At a glance their work appears to me kosher. But, like all neoliberal inflation-hawkishness, it appears to focus the attention on a rather narrow area. The bigger picture is lost. But then when is the last time The Economist distinguished themselves as the place to go for the bigger picture.

          Sure their stats and technonerd stuff is great most of the time. But as far as their ‘vision’ goes. Hmmm… the less said the better, I should think. Let’s just say that it’s packaged and spun for mid-level businessmen sitting in waiting rooms. To invoke the name ‘Tom Friedman’ would be needlessly cruel… but not without some merit…

  10. kabosht

    For once, I agree entirely with Philip Pilkington. The financial press calls Irish austerity a success and Argentina a failure? Only in Bizarro world.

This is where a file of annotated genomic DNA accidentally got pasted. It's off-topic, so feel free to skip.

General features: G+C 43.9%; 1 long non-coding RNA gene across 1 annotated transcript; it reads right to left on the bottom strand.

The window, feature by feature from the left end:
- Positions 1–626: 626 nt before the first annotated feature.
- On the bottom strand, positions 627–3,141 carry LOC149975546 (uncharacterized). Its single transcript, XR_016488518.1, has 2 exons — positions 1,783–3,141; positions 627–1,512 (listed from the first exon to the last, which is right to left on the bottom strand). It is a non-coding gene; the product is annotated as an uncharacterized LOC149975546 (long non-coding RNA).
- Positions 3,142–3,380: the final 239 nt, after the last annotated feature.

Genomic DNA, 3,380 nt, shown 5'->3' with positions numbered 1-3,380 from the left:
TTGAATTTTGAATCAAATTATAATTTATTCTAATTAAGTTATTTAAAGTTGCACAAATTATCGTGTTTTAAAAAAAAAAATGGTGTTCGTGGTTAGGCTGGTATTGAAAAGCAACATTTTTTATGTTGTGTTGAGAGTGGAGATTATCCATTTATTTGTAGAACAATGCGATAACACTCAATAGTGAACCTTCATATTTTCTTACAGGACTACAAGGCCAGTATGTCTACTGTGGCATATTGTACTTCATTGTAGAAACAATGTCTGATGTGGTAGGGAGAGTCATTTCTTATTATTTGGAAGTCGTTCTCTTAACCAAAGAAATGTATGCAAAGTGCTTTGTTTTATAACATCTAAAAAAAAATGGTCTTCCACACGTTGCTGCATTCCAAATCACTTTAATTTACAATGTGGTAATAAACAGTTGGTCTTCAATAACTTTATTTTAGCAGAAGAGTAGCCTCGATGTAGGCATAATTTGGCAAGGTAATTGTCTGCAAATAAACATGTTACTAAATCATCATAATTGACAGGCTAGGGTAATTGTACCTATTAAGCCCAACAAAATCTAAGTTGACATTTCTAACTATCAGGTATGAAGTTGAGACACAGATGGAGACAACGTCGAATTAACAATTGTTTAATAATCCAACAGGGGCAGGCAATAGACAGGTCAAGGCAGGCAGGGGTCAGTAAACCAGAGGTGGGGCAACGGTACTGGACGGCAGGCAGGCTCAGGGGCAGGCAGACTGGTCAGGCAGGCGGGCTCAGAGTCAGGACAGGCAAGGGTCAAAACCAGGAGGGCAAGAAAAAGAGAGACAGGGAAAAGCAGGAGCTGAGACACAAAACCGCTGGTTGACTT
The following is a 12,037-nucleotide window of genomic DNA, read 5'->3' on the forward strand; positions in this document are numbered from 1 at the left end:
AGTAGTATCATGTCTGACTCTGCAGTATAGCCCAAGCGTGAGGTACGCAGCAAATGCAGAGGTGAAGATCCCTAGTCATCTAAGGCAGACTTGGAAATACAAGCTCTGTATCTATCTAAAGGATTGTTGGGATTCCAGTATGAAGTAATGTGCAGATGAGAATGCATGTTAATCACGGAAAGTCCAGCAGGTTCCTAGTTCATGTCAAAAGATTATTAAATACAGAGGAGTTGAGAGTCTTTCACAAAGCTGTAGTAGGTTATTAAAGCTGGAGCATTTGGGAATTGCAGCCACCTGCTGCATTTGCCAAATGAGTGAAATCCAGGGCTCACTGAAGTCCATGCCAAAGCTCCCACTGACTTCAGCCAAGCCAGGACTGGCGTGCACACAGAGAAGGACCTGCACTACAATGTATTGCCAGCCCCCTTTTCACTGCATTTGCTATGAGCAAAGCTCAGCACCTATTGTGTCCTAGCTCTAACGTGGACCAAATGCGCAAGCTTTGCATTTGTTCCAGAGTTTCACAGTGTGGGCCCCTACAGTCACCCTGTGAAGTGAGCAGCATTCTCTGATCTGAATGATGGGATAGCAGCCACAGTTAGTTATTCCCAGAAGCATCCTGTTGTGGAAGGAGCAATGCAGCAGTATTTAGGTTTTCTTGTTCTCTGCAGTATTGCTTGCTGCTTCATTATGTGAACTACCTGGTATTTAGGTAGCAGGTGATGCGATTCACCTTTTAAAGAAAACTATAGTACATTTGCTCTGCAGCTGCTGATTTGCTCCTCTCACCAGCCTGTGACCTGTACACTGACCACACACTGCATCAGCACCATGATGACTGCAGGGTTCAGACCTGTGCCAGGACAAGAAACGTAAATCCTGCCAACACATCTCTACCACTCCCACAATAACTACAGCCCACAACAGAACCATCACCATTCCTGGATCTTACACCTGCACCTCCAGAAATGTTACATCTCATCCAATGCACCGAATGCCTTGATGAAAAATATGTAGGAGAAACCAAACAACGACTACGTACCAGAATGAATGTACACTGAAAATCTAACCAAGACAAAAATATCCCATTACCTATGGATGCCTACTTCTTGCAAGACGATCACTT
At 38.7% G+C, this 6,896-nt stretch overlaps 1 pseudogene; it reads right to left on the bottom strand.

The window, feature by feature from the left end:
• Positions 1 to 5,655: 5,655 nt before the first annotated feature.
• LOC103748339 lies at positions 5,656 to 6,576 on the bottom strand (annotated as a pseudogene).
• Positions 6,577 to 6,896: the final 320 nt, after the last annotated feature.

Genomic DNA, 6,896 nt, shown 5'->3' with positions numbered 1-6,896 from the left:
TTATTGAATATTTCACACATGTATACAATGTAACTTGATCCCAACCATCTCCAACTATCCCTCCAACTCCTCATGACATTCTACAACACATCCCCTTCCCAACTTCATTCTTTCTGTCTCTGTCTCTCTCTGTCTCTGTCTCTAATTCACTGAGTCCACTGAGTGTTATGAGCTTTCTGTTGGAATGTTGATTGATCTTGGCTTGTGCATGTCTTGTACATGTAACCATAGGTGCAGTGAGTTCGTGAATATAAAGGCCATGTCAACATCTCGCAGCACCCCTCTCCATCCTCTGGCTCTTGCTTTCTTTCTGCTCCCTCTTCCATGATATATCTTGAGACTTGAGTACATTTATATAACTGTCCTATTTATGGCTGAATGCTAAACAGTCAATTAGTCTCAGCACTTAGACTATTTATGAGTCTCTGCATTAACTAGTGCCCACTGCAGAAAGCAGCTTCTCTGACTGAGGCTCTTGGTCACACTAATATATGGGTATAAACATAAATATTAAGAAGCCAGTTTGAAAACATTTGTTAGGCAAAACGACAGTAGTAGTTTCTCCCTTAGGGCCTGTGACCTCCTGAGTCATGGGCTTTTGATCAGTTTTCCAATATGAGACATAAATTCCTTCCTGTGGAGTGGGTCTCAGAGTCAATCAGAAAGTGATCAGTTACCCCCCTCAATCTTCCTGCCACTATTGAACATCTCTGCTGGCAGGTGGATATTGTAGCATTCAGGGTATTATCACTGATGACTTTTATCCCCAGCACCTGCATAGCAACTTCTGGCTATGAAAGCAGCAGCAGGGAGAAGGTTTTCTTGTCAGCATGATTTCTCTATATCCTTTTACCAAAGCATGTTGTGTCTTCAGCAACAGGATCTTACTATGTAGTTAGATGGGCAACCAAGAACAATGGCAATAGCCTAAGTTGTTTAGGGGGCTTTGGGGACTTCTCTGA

11. jiminy

    As to the Shadowstats reporting on US economic data;

    it seems clear that excluding food and fuel (and housing prices?) from core inflation is misleading at best, fraud at worst.

    Also the UI data has been jerry-rigged since the 1980′s to present a false picture of real employment/unemployment. We know the 8.2% or whatever is ridiculous. Look at the actual work force participation numbers–down again, while the gov reports reduced unemployment by non-participation.

    And if the Argentines have accomplished economic growth by giving bondholders a haircut and reducing debt burden on wage earners by inflation, I only care if wages have kept pace. Otherwise, F__k ‘em.

    Would like to get a better grasp of what real inflation and wages for actual working people looks like.

  12. Susan the other